root canal anatomy is complex and contains numerous ramifications and
morphologic irregularities that provide an environment for microbes to
colonize and cause disease 1
and hence the main microbiologic goal of the
chemomechanical preparation of infected root canals are to completely
eliminate intracanal bacterial populations or at least to reduce them to
levels that are compatible with periradicular tissue healing2 .However,
instrumentation must be combined with
irrigation to complete the cleaning process and decrease the microbial load
within the root canal system.3
NaOCl  the gold standard as a result of its
antimicrobial effect and tissue dissolution properties, it has no effect on
the inorganic portion of the smear layer . As a result, NaOCl is used in alliance
with EDTA, which acts on the inorganic debris formed in instrumented root
canals. Removal of the smear layer facilitates the diffusion of the chemical
substances, irrigants, and medications delivered to the root canal system,
thus allowing a more predictable disinfection and seal of the canal system 3.
The flushing action
of the irrigant may be more important during the cleaning process than the
ability of the irrigant to dissolve tissue4, Root canal irrigation systems can be divided into 2
broad categories, manual agitation techniques and machine-assisted agitation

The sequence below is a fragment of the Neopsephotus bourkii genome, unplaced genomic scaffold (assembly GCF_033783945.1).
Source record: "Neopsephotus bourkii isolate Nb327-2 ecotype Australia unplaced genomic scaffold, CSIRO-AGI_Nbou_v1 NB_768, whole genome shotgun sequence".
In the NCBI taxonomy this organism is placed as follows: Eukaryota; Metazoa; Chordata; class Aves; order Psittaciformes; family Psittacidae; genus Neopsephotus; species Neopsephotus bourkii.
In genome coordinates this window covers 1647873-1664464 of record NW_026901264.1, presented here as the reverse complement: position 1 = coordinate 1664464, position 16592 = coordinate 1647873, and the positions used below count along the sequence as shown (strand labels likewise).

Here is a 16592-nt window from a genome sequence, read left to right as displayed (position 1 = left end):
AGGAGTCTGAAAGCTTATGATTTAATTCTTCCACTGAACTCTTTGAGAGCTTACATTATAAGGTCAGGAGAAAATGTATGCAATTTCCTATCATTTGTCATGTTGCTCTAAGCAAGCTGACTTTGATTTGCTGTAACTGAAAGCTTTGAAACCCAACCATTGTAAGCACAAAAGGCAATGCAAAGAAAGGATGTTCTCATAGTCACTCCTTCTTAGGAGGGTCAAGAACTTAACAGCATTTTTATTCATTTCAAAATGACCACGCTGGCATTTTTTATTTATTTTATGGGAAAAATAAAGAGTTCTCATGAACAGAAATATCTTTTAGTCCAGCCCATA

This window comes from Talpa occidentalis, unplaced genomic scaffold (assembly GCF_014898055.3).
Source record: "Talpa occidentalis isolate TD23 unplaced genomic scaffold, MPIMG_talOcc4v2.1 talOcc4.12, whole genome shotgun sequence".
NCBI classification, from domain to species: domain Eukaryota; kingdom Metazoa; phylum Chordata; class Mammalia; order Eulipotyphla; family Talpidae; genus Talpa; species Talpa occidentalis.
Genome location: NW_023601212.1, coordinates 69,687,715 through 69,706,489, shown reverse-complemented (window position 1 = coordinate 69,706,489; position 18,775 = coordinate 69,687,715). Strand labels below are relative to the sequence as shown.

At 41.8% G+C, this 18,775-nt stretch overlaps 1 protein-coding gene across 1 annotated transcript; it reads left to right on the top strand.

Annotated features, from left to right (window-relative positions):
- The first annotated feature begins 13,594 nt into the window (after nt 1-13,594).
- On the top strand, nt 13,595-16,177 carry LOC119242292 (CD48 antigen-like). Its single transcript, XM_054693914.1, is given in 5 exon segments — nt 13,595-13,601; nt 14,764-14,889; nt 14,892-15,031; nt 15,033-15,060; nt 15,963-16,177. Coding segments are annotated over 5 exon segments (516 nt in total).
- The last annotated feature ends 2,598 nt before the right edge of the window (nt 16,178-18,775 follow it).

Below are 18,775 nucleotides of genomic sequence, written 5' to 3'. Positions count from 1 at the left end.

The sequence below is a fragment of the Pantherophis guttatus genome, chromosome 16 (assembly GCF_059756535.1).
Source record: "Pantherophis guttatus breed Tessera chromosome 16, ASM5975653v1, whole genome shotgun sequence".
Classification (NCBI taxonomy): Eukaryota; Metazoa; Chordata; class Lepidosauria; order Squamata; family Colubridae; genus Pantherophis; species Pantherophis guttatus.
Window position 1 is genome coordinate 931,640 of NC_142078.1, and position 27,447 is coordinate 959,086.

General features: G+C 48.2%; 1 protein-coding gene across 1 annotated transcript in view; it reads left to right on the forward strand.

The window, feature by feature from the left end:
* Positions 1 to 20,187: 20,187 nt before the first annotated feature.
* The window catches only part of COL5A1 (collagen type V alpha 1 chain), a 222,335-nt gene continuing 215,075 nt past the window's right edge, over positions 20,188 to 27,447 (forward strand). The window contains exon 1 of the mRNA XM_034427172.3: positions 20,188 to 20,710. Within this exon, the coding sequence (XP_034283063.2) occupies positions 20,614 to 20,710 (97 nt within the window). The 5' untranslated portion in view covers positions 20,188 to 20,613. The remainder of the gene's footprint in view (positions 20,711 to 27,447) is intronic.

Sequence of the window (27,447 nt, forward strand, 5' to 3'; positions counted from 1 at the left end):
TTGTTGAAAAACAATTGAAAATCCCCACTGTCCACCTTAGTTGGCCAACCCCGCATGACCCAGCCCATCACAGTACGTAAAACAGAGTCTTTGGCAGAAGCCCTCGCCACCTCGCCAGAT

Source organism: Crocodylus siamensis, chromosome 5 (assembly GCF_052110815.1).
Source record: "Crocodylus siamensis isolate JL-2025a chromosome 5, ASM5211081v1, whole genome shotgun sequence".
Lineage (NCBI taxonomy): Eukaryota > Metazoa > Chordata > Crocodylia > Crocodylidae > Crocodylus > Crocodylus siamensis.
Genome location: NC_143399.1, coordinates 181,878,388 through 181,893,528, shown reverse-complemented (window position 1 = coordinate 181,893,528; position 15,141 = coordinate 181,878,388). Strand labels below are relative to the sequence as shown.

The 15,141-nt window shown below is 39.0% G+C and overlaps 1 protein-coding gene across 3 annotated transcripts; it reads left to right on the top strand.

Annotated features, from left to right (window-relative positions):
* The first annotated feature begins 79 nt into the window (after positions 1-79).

devices . Manual irrigation includes positive pressure irrigation, which is
commonly performed with a syringe and a sidevented needle. On the other hand,
machine-assisted irrigation techniques include sonic and ultrasonic as well as newer systems like apical negative
pressure (ANP) irrigation3.

DENTAL, CULVER, CA), an apical negative pressure irrigation
system, was developed as a means
to irrigate and remove debris at the apex without
forcing irrigation solution into
the periapical area.5 The device consists of a delivery/
evacuation tip attached to a
syringe of irrigant and the high volume suction of the dental
chair. Using a combination of a
macro- or microcannula attached to the suction device,
introduced into the pulp chamber
is pulled by negative pressure down the canal
into the tip of the cannula and
removed through the suction hose. Measuring 0.32 mm
in diameter, the microcannula can
be placed to the working length provided the canal is
to at least an International Standards Organization 35 or larger 1 tip sizes
which can be attached to the handpiece. It does not deliver irrigant but
facilitates penetration and renewal of the irrigant in the canal.2
The ENDOACTIVATOR is a cordless, battery-operated sonic handpiece
that uses noncutting
polymer tips to quickly and
vigorously agitate irrigant solutions during treatment. The activator tips
are available in 3 sizes (yellow 15/02, red 25/04, and blue 35/04) and can be
activated in 3 speeds: 2,000, 6,000, and 10,000 cpm.2
ultrasonic tip is activated in the canal up to working length (WL) and is
moved passively in an up-and-down motion to ensure it did not bind with the
root canal walls6

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The CONVENTIONAL ENDODONTIC IRRIGATION SYRINGE AND NEEDLE is the most widely used because it is very easy to manipulate,
and there is good control of needle depth and volume of irrigant delivered 6 the tip of the needle is placed 2 to 3
mm short of the apical end of the canal, and the irrigant is passively
expressed.4agitation  achieved by moving
the needle up and down the canal space. Irrigation tip gauge and tip design can have a significant impact
on the irrigation flow pattern, flow velocity, depth of penetration, and
pressure on the walls and apex of the canal7